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April 5th, 2012

Budgets Are Moral Documents

Remembering the poor and marginalized when we're crunching numbers

 
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Ron Swanson, the man’s man parks director played by Nick Offerman on NBC’s “Parks and Recreation,” is a libertarian who believes “child labor laws are ruining this country.” He describes government as “a greedy piglet that suckles on a taxpayer’s teat until they have sore, chapped nipples.”

Despite his extreme views, Swanson holds great admiration for his deputy, Leslie Knope, played by Amy Poehler. Knope is the sunny antidote to Swanson’s anti-government rants; she believes that government is a force for good in the community, providing not only necessary services to residents of fictional Pawnee, Indiana, but also programs and resources that improve their lives. Swanson, of course, disagrees. (Watch highlights of Swanson’s anti-government rants here).

Swanson is a bit of a caricature, and I suspect even he doesn’t believe all of what he says, but the contrast between him and Knope offers a visual of the national debate over government. Though presidential politics continues to dominate the news cycle, another battle is shaping up in Congress, where House Republicans have presented a slash-and-burn budget proposal, seeking to privatize, cut, and minimize the role of government in the lives of US citizens. Not surprisingly, Catholic and Christian relief organizations are warning against this approach.

From the Associated Press:

Republicans are ready to ram through the House an election-year, $3.5 trillion budget that showcases their deficit-cutting plan for revamping Medicare and slicing everything from food stamps to transportation while rejecting President Barack Obama’s call to raise taxes on the rich.

The blueprint by House Budget Committee Chairman Paul Ryan, R-Wis., [a Catholic] was headed for all but certain House passage Thursday, mostly along party lines. It faces a demise that is just as sure in the Democratic-run Senate, which plans to ignore it, but the battle remains significant because of the clarity with which it contrasts the two parties’ budgetary visions for voters.

Republicans were focused on sharper deficit reduction and starkly less government than Democrats wanted and were proposing to lower income tax rates while erasing many unspecified tax breaks. Obama and Democrats were ready to boost taxes on families making above $250,000 and on oil and gas companies, add spending for roads and schools and cull more modest savings from domestic programs.

The Washington Post notes, “Rep. Paul Ryan’s budget concentrates almost two-thirds of its cuts on programs that primarily serve low-income Americans even as its tax cuts disproportionately benefit millionaires,” and Ezra Klein writes:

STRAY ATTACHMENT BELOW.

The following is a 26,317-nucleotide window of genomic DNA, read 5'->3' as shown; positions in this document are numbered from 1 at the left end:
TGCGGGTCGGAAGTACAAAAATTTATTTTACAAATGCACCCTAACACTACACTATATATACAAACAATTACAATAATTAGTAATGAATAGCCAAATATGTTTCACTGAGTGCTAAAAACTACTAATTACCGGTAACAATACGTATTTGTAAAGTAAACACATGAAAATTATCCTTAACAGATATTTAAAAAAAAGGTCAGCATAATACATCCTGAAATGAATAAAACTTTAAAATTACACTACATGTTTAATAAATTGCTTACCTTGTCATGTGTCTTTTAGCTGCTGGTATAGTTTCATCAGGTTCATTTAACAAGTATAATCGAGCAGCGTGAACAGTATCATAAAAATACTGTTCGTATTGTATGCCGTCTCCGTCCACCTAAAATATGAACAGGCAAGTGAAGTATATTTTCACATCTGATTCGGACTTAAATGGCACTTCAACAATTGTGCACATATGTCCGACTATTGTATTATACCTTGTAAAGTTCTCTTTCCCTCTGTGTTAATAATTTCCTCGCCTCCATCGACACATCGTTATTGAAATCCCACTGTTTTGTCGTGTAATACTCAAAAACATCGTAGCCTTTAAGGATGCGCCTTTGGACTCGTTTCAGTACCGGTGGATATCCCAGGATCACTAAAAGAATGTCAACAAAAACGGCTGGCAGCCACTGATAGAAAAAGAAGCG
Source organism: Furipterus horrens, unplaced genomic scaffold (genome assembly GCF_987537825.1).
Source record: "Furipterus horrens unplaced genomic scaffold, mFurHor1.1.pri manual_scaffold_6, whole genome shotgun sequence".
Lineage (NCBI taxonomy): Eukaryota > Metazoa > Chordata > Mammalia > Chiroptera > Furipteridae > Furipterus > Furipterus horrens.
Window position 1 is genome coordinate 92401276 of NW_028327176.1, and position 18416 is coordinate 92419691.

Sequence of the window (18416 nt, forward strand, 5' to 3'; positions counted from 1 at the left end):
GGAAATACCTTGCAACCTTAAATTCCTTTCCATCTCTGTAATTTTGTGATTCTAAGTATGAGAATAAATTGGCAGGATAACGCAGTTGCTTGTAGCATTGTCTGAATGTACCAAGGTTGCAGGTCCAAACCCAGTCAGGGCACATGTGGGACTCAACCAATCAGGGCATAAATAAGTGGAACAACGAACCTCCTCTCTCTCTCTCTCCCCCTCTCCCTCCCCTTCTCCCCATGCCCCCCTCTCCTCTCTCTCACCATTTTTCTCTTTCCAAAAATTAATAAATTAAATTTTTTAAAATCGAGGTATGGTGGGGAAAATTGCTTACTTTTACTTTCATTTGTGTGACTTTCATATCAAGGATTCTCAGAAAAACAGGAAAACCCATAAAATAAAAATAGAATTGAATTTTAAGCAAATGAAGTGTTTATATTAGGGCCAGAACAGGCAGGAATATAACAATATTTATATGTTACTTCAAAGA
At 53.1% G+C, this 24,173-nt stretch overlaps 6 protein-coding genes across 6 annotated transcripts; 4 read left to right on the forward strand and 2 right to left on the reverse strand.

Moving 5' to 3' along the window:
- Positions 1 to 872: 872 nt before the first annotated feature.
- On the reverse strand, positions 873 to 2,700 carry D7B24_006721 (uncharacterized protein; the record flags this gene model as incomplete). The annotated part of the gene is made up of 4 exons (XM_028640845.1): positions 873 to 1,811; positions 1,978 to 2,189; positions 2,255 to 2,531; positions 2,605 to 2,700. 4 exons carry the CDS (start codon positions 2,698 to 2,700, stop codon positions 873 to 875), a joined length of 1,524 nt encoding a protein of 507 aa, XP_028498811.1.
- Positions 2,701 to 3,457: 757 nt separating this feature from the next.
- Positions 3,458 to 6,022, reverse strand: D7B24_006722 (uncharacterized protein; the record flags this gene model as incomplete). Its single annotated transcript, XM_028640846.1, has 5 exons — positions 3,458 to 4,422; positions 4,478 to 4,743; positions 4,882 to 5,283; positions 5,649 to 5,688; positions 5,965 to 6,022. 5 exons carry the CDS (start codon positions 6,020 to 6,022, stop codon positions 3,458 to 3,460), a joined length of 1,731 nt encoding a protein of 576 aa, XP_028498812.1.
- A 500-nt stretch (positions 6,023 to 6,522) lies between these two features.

The cuts to Medicaid and other health programs for the poor are twice the size of those to Medicare. The cuts to education, to food stamps, to transportation infrastructure and to pretty much everything else besides defense are draconian. As for the tax reform component, it cuts taxes on millionaires by more than $250,000, but it doesn’t name a single loophole or tax break that Ryan and the Republicans would close. In the end, the Center on Budget and Policy Priorities estimates that 62 percent of the cuts come from programs for low-income Americans and 37 percent of the tax benefits go to the few Americans earning more than $1 million.

Poor and marginalized Savior

Budgets aren’t simply spreadsheets of numbers with winners and losers. In a way, they are moral documents that articulate the priorities of a nation, state, organization, or individual. Because money and resources are finite, budgets are a zero sum game; whatever x gets lessens the availability for y. In Ryan’s plan, the military and wealthy Americans get more while the poor and weak get less. The visual of such a budget is striking this week, when Christians across the world commemorate the death of their poor and marginalized Savior at the hands of a well-funded and powerful army. Jesus cared for the poor and marginalized, and called on his followers to do the same. Certainly how we care for the sick and feed the hungry might look different now than it did 2,000 years ago, but the message should still challenge us today. How we allocate our money must be informed by this message.

Because budgeting is a moral issue, Catholic organizations are taking a stand. Catholics United, “a non-partisan organization dedicated to promoting the message of justice and the common good found at the heart of the Catholic Social Tradition,” said in an email alert to supporters that:

Paul Ryan’s budget violates our moral priorities as a nation. His budget breaks the covenant we’ve made to our seniors by ending Medicare as we know and forces seniors to pay more for their prescription drugs. His budget takes food off the table of the poor and jobs away from working families.

A couple of US Catholic Bishops had this to say:

A just framework for future budgets cannot rely on disproportionate cuts in essential services to poor persons; it requires shared sacrifice by all, including raising adequate revenues, eliminating unnecessary military and other spending and addressing the long-term costs of health insurance and retirement programs fairly.

Democrats and Republicans alike agree that the federal government has a massive deficit that must be reined in, but from there they diverge dramatically. President Obama and the Democrats want to combine program cuts, including defense cuts, with raised taxes on the wealthy, generally meaning families that annually earn over $250,000. Ryan and his Republican colleagues hold the view that individuals are taxed too highly already and that the United States can no longer afford massive government-run programs that constitute the safety net. Both sides say that they are motivated by the long-term health of the nation and its citizens.